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Calmer Sugar Bowl
in 2012 for UF

Written by phillipheilman, December 31, 2012, 0 Comments,
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After a hectic trip to the Sugar Bowl three years ago, things are a bit calmer for the Florida Gators this time around. NEW ORLEANS — Just three seasons ago, the Florida Gators were in a similar position to where they currently sit: preparing for the Sugar Bowl.

However, circumstances are much different this time around.

A whirlwind of questions and far less answers circled the Gators as they prepared for Cincinnati in the 2010 Sugar Bowl. It was the last game for senior quarterback Tim Tebow, but that was far from the only story.

On Dec. 26, 2009, Urban Meyer announced his resignation effective following the Sugar Bowl. But the next day, Meyer danced around the issue and created a level of confusion by saying he was instead taking an extended leave of absence and would return in the spring.

Charlie Strong, the defensive coordinator at the time, was not simply taking a leave of absence. Strong was hired by Louisville and was set to begin duties with the Cardinals following the game, possibly taking with him a number of coaches on the Florida staff.

There was little certainty other than the fact there would be key departures happening quickly for the Gators. Still, Florida cruised in the game. Tebow capped his stellar career with an equally impressive performance as the Gators rolled past Cincinnati 51-24.

Things aren’t so hectic this time around, something pleasing for the Gators.

“There was a lot going on my freshman year with rumors that coach Meyer was leaving and Tebow was leaving,” senior tailback Mike Gillislee said. “This year, we’ve been a lot more focused. This game will be emotional, but we just want out senior season to end the right way.”

Gillislee and fellow senior James Wilson are two of about a dozen holdovers from Florida’s last trip to the Sugar Bowl. Wilson, in agreement with Gillislee, said this trip has been easier to prepare for without as many distractions hovering around the team.

“There’s less hype,” Wilson said. “People are here to watch the Gators, not just here to watch one player.”

That philosophy has fueled the Gators this entire season. Unlike past seasons that ended with trips to BCS bowls, this team has talented across the board but lacks any one player who truly steals the spotlight.

Replacing Florida’s previous Sugar Bowl star, Tebow, is sophomore quarterback Jeff Driskel. Then a junior in high school, Driskel remembers watching the game closely to see how his future school would do.

Though things are more relaxed now, Driskel hopes it is simply a calm before the storm.

“That [2010 Sugar Bowl] was a big time game,” Driskel said. “The whole offense was really clicking. Hopefully we can repeat that performance. Tebow had a huge game, and he went out with a bang for sure so hopefully, like I said, we can put on a show like that.”

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After a hectic trip to the Sugar Bowl three years ago, things are a bit calmer for the Florida Gators this time around. NEW ORLEANS — Just three seasons ago, the Florida Gators were in a similar position to where they currently sit: preparing for the Sugar Bowl.

However, circumstances are much different this time around.

A whirlwind of questions and far less answers circled the Gators as they prepared for Cincinnati in the 2010 Sugar Bowl. It was the last game for senior quarterback Tim Tebow, but that was far from the only story.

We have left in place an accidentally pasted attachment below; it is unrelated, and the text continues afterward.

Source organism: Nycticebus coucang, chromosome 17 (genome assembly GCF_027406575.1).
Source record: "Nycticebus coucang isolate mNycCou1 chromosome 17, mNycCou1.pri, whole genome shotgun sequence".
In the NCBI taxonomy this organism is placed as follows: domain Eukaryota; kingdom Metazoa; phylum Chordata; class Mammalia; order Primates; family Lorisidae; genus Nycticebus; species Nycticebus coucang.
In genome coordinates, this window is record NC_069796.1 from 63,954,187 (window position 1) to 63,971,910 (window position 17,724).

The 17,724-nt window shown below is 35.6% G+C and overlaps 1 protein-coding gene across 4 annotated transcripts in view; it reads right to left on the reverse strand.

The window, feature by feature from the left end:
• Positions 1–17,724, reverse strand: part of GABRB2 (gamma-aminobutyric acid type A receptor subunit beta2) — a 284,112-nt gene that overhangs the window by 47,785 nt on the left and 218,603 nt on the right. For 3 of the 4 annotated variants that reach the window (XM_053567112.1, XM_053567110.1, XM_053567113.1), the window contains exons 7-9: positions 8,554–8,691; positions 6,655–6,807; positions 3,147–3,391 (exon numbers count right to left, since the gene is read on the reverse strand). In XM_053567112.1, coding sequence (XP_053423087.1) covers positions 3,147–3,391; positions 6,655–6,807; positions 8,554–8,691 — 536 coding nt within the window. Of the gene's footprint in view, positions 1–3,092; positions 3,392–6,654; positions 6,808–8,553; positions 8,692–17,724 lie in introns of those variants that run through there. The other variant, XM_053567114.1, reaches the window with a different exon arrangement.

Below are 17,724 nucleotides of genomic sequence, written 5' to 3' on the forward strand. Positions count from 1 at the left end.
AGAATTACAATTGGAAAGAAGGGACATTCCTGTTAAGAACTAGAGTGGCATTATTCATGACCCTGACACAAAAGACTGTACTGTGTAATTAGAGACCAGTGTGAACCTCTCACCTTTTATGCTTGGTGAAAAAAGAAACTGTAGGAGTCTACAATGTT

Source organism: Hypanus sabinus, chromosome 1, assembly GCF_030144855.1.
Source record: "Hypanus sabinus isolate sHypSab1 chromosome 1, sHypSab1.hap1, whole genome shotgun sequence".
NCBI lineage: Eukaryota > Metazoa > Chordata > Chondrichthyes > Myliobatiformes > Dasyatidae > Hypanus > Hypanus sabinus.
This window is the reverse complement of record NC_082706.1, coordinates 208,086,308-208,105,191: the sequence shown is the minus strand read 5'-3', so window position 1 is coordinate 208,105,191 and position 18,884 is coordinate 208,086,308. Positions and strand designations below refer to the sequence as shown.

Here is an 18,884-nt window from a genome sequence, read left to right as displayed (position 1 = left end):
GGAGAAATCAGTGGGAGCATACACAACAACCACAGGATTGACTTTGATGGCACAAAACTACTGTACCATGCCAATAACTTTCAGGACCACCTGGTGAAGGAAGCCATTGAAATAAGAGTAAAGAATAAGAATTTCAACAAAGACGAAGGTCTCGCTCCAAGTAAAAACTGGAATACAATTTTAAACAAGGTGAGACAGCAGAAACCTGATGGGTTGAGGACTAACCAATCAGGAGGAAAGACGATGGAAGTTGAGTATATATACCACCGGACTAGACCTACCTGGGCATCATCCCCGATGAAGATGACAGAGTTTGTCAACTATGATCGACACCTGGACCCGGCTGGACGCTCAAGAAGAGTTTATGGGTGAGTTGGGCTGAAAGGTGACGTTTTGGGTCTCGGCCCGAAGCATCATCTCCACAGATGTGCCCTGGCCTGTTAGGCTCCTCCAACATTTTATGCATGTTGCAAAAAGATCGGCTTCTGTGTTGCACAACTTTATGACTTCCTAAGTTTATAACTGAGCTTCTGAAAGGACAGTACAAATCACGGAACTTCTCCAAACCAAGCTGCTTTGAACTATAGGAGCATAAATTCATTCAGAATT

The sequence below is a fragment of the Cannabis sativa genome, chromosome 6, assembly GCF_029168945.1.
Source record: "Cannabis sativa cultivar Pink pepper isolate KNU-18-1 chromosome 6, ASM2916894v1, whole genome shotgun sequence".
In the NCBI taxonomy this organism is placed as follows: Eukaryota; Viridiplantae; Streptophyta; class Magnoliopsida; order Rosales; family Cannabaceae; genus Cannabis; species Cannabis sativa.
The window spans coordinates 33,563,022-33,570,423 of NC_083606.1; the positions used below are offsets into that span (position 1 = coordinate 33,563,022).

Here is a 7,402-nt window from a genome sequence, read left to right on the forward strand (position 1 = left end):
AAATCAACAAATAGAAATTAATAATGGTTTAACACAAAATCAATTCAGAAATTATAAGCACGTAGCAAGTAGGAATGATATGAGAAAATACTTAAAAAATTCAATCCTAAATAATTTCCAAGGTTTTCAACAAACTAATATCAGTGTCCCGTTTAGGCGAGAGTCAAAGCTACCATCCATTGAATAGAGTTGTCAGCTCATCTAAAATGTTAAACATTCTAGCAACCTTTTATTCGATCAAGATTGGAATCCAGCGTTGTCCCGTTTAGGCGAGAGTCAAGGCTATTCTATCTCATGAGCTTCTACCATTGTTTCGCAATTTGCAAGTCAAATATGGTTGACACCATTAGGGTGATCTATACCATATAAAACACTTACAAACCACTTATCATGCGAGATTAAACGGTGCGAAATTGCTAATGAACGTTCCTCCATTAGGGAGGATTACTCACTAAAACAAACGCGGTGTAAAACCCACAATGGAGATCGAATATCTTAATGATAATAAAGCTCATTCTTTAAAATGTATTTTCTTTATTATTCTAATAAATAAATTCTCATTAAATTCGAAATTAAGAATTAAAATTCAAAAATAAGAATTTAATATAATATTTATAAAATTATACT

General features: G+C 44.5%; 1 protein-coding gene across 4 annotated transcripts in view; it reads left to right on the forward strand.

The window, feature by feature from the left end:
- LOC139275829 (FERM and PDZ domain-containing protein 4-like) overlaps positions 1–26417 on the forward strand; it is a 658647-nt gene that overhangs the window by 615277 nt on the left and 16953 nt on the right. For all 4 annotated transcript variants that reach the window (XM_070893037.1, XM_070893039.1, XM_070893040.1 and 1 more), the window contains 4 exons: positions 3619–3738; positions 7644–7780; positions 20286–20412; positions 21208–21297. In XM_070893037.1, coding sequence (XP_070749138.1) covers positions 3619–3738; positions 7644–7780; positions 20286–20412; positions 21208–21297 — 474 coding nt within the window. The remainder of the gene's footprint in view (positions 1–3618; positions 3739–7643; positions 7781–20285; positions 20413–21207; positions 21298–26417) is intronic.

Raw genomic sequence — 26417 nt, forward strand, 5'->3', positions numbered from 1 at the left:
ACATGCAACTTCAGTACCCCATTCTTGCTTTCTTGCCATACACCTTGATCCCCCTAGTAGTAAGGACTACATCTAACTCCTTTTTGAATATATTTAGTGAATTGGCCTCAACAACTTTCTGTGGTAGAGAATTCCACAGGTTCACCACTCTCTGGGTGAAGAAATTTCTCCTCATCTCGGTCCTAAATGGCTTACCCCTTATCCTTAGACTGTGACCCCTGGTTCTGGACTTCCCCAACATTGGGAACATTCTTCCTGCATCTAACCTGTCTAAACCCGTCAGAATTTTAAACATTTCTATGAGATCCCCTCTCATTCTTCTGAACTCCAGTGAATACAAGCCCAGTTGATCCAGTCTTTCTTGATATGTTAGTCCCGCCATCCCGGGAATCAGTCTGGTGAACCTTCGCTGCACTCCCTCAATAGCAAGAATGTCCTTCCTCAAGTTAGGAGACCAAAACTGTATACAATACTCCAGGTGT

On Dec. 26, 2009, Urban Meyer announced his resignation effective following the Sugar Bowl. But the next day, Meyer danced around the issue and created a level of confusion by saying he was instead taking an extended leave of absence and would return in the spring.

Charlie Strong, the defensive coordinator at the time, was not simply taking a leave of absence. Strong was hired by Louisville and was set to begin duties with the Cardinals following the game, possibly taking with him a number of coaches on the Florida staff.

There was little certainty other than the fact there would be key departures happening quickly for the Gators. Still, Florida cruised in the game. Tebow capped his stellar career with an equally impressive performance as the Gators rolled past Cincinnati 51-24.

Things aren’t so hectic this time around, something pleasing for the Gators.

“There was a lot going on my freshman year with rumors that coach Meyer was leaving and Tebow was leaving,” senior tailback Mike Gillislee said. “This year, we’ve been a lot more focused. This game will be emotional, but we just want out senior season to end the right way.”

Gillislee and fellow senior James Wilson are two of about a dozen holdovers from Florida’s last trip to the Sugar Bowl. Wilson, in agreement with Gillislee, said this trip has been easier to prepare for without as many distractions hovering around the team.

“There’s less hype,” Wilson said. “People are here to watch the Gators, not just here to watch one player.”

That philosophy has fueled the Gators this entire season. Unlike past seasons that ended with trips to BCS bowls, this team has talented across the board but lacks any one player who truly steals the spotlight.

Replacing Florida’s previous Sugar Bowl star, Tebow, is sophomore quarterback Jeff Driskel. Then a junior in high school, Driskel remembers watching the game closely to see how his future school would do.

Though things are more relaxed now, Driskel hopes it is simply a calm before the storm.

“That [2010 Sugar Bowl] was a big time game,” Driskel said. “The whole offense was really clicking. Hopefully we can repeat that performance. Tebow had a huge game, and he went out with a bang for sure so hopefully, like I said, we can put on a show like that.”

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